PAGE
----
And one of them is mine. I just found out about this post from last March, which lists the From Square One book jacket along with 85 others that are also quite beautiful.
Archive for the ‘from square one’ Category
I went to the Strand in search of Alec Wilder’s classic text American Popular Song. It wasn’t there. This has happened my last several trips to the store, which boasts eight miles of books. Eight miles of books, and still their collection is missing essential titles? It made me wonder if they were culling the herd in response to cataclysm within the literary ecosystem.
In its place I found I book I didn’t know I wanted. But now that I have bought it, I cherish it much more than the source of my original hunt. It’s Alec Wilder & His Friends, from 1974, and it’s a collection of New Yorker profiles by Whitney Balliett, who died three years ago.
These are portraits of—this is a term that has been applied to me more than once—old souls who “hold a common vision of life that has lately fallen low. They are highly moral people who have guarded their souls, who have, no matter how bad the going, refused to compromise. They have gone without jobs when fashion has turned against them, rather than demean themselves in shoddy ones. They have kept their spirits intact despite neglect, near-privation, and even semi-oblivion. These sterling people, in taking the high road, have bent their energies toward the endless polishing of their arts, and pre-eminence, no matter how tardy or circumscribed, has been their reward.”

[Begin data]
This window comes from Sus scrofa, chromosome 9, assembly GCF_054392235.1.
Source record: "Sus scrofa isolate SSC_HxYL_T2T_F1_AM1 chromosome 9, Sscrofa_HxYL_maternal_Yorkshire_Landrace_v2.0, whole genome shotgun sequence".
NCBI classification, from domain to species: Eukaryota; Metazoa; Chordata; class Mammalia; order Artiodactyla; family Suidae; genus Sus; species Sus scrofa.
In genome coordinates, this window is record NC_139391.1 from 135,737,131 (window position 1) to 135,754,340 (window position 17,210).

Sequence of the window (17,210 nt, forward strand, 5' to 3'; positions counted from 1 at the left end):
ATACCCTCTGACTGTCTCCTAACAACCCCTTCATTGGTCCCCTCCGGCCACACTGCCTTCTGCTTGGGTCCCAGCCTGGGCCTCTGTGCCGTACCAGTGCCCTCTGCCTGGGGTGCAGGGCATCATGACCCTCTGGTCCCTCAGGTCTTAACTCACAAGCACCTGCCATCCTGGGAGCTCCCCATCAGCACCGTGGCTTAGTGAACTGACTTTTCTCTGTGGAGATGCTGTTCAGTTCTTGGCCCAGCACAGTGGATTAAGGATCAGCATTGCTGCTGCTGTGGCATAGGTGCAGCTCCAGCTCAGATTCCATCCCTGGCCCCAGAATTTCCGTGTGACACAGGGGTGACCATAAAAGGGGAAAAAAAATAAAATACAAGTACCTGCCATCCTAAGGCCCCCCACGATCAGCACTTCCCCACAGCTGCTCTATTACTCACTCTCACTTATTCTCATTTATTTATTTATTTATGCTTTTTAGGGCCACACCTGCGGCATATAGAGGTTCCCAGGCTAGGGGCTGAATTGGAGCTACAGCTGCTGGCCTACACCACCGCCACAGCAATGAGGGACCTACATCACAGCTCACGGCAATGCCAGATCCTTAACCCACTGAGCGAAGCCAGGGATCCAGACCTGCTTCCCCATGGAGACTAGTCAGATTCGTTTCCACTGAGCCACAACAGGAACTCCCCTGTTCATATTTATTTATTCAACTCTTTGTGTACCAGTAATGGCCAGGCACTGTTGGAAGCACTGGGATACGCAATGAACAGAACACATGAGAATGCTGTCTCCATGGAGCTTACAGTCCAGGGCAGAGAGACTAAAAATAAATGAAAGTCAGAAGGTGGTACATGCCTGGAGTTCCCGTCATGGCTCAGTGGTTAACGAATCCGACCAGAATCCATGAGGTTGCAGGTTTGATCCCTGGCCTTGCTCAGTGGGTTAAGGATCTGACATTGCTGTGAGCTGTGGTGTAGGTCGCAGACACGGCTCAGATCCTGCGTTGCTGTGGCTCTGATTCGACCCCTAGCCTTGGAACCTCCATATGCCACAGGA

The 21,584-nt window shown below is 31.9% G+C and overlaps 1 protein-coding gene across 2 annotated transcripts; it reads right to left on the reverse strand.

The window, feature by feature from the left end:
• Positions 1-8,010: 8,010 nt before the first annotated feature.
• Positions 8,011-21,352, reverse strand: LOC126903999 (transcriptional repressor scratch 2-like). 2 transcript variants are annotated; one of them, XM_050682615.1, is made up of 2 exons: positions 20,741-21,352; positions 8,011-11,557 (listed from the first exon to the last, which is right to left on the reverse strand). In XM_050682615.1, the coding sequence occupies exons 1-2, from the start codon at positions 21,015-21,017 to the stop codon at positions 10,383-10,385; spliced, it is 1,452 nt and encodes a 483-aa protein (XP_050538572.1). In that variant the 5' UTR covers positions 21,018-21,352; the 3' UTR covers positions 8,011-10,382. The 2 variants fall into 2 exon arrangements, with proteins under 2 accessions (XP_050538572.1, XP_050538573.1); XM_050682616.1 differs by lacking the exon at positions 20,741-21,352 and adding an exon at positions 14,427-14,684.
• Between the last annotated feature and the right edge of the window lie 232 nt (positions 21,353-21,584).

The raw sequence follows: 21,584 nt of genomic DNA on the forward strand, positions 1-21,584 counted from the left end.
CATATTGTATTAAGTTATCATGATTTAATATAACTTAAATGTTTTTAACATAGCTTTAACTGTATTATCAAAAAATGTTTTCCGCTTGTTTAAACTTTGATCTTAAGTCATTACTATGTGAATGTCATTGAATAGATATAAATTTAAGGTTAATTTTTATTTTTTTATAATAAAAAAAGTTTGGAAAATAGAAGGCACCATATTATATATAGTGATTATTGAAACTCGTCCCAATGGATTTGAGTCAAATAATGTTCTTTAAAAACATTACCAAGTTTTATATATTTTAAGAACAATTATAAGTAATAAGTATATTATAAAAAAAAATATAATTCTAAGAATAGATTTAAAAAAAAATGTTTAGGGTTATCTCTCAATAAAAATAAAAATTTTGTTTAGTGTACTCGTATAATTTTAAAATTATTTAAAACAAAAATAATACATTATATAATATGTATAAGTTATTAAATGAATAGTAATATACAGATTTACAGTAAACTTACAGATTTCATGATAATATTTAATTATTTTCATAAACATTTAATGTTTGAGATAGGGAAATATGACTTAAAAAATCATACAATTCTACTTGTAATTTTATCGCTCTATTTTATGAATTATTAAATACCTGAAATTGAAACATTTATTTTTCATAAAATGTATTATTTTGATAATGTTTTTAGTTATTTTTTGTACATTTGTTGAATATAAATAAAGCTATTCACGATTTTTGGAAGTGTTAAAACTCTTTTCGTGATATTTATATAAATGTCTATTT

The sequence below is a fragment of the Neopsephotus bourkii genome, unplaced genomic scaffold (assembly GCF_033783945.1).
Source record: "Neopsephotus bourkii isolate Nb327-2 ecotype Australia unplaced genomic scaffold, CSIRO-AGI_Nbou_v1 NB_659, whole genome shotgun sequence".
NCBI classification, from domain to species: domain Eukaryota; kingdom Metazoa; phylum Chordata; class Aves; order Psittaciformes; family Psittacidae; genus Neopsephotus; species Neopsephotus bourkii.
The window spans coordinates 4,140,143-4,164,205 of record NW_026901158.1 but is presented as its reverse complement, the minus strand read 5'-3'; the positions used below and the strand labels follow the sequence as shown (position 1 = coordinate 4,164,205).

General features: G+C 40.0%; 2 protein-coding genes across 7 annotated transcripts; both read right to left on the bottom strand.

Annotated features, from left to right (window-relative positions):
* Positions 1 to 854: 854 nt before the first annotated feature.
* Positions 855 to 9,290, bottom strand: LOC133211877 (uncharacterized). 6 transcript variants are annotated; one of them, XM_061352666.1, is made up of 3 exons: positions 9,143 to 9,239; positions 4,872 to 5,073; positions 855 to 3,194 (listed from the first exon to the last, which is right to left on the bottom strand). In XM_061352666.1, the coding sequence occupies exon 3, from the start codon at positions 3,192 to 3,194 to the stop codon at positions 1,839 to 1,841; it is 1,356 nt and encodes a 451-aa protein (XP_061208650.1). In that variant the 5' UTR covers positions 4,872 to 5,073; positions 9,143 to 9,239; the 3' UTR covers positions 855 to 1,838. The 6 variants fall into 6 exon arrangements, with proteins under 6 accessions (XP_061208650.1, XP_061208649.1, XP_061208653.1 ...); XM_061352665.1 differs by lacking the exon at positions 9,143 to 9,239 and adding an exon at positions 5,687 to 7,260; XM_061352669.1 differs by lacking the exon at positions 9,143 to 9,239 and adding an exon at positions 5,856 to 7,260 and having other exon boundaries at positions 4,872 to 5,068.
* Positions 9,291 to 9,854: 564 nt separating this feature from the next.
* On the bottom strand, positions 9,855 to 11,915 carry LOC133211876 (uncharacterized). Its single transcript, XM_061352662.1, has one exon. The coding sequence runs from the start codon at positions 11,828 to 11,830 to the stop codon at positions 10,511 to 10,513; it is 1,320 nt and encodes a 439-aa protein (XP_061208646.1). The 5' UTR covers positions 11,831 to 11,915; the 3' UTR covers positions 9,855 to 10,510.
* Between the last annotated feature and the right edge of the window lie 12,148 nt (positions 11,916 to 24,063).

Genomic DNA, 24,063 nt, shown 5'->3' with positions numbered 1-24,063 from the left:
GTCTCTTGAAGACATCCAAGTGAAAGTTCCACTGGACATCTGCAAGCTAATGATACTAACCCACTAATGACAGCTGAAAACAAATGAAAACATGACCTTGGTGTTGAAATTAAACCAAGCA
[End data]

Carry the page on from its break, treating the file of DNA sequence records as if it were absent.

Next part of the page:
A few—Tony Bennett, Blossom Dearie, Marian McPartland—were able to hang on long enough to enjoy an Indian summer of their careers. At the other end of the spectrum you have the much less known jazz pianist Marie Marcus. All of the subjects make for companionable reading.
I borrowed Balliett’s style for one section of my book From Square One. He sets up a scene and then lets his subject talk, often for pages at a time. The illusion is that there has been no mediation by an author. Of course just the opposite is true. Balliett has erased his questions and left the answers-as-monologue. The style seems old-fashioned today, and that no doubt has something to do with why I employed it.
So says amazon.com. You know what this means?
If your last-minute scramble to buy Christmas presents has been thwarted by the snow, then online shopping is the way to go.
This picture was taken in June when I (once again desperately in need of a comb) read at RJ Julia Independent Booksellers in Madison, CT, from my new book FROM SQUARE ONE: A MEDITATION, WITH DIGRESSIONS, FROM CROSSWORDS.
You can order from Amazon by clicking here.
And if you click on the link you’ll see this review from gerryb of Cambridge, MA (another stranger, I promise): “I loved the amazing information so fluidly presented- a fascinating history of crosswords and the gossip, recollections and stories of puzzlers both famous and unknown. I loved finding out that Meg Wolitzer, author of one of my favorite novels (‘The Wife’) is a serious crossword person.”
One last thing: remember how valuable it is if you recommend this book to others who are also having a hard time thinking of the perfect gift.
We humans get accustomed to new realities so quickly, it can be frightening sometimes.